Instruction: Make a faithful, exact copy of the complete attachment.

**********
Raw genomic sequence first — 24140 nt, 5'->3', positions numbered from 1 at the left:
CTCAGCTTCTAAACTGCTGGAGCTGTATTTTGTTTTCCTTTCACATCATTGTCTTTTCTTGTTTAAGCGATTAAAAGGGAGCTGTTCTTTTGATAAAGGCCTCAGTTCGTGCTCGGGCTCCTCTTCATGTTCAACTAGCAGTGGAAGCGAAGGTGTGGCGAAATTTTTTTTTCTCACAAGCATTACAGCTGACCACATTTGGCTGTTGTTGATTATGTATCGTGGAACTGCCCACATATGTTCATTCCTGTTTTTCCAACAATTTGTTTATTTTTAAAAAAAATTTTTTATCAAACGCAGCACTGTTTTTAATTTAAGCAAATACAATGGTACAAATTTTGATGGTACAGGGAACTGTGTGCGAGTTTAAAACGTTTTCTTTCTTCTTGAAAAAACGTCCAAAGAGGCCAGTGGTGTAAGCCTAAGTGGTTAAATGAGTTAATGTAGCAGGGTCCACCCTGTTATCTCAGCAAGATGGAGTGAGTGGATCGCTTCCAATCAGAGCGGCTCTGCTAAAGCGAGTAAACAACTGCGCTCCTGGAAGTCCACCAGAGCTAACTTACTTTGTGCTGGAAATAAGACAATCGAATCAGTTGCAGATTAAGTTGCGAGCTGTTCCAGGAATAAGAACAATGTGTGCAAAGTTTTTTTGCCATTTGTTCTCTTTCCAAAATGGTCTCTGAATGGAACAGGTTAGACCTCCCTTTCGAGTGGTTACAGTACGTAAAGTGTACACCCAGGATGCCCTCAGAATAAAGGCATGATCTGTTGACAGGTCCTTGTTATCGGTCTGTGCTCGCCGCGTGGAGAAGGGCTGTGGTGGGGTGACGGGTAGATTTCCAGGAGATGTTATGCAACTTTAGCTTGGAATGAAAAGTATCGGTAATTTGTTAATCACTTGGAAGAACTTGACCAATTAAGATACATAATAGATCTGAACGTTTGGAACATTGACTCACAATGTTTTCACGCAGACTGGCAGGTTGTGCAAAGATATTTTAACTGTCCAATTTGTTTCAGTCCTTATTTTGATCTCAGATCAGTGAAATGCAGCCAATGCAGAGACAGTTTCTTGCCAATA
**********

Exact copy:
Raw genomic sequence first — 24140 nt, 5'->3', positions numbered from 1 at the left:
CTCAGCTTCTAAACTGCTGGAGCTGTATTTTGTTTTCCTTTCACATCATTGTCTTTTCTTGTTTAAGCGATTAAAAGGGAGCTGTTCTTTTGATAAAGGCCTCAGTTCGTGCTCGGGCTCCTCTTCATGTTCAACTAGCAGTGGAAGCGAAGGTGTGGCGAAATTTTTTTTTCTCACAAGCATTACAGCTGACCACATTTGGCTGTTGTTGATTATGTATCGTGGAACTGCCCACATATGTTCATTCCTGTTTTTCCAACAATTTGTTTATTTTTAAAAAAAATTTTTTATCAAACGCAGCACTGTTTTTAATTTAAGCAAATACAATGGTACAAATTTTGATGGTACAGGGAACTGTGTGCGAGTTTAAAACGTTTTCTTTCTTCTTGAAAAAACGTCCAAAGAGGCCAGTGGTGTAAGCCTAAGTGGTTAAATGAGTTAATGTAGCAGGGTCCACCCTGTTATCTCAGCAAGATGGAGTGAGTGGATCGCTTCCAATCAGAGCGGCTCTGCTAAAGCGAGTAAACAACTGCGCTCCTGGAAGTCCACCAGAGCTAACTTACTTTGTGCTGGAAATAAGACAATCGAATCAGTTGCAGATTAAGTTGCGAGCTGTTCCAGGAATAAGAACAATGTGTGCAAAGTTTTTTTGCCATTTGTTCTCTTTCCAAAATGGTCTCTGAATGGAACAGGTTAGACCTCCCTTTCGAGTGGTTACAGTACGTAAAGTGTACACCCAGGATGCCCTCAGAATAAAGGCATGATCTGTTGACAGGTCCTTGTTATCGGTCTGTGCTCGCCGCGTGGAGAAGGGCTGTGGTGGGGTGACGGGTAGATTTCCAGGAGATGTTATGCAACTTTAGCTTGGAATGAAAAGTATCGGTAATTTGTTAATCACTTGGAAGAACTTGACCAATTAAGATACATAATAGATCTGAACGTTTGGAACATTGACTCACAATGTTTTCACGCAGACTGGCAGGTTGTGCAAAGATATTTTAACTGTCCAATTTGTTTCAGTCCTTATTTTGATCTCAGATCAGTGAAATGCAGCCAATGCAGAGACAGTTTCTTGCCAATA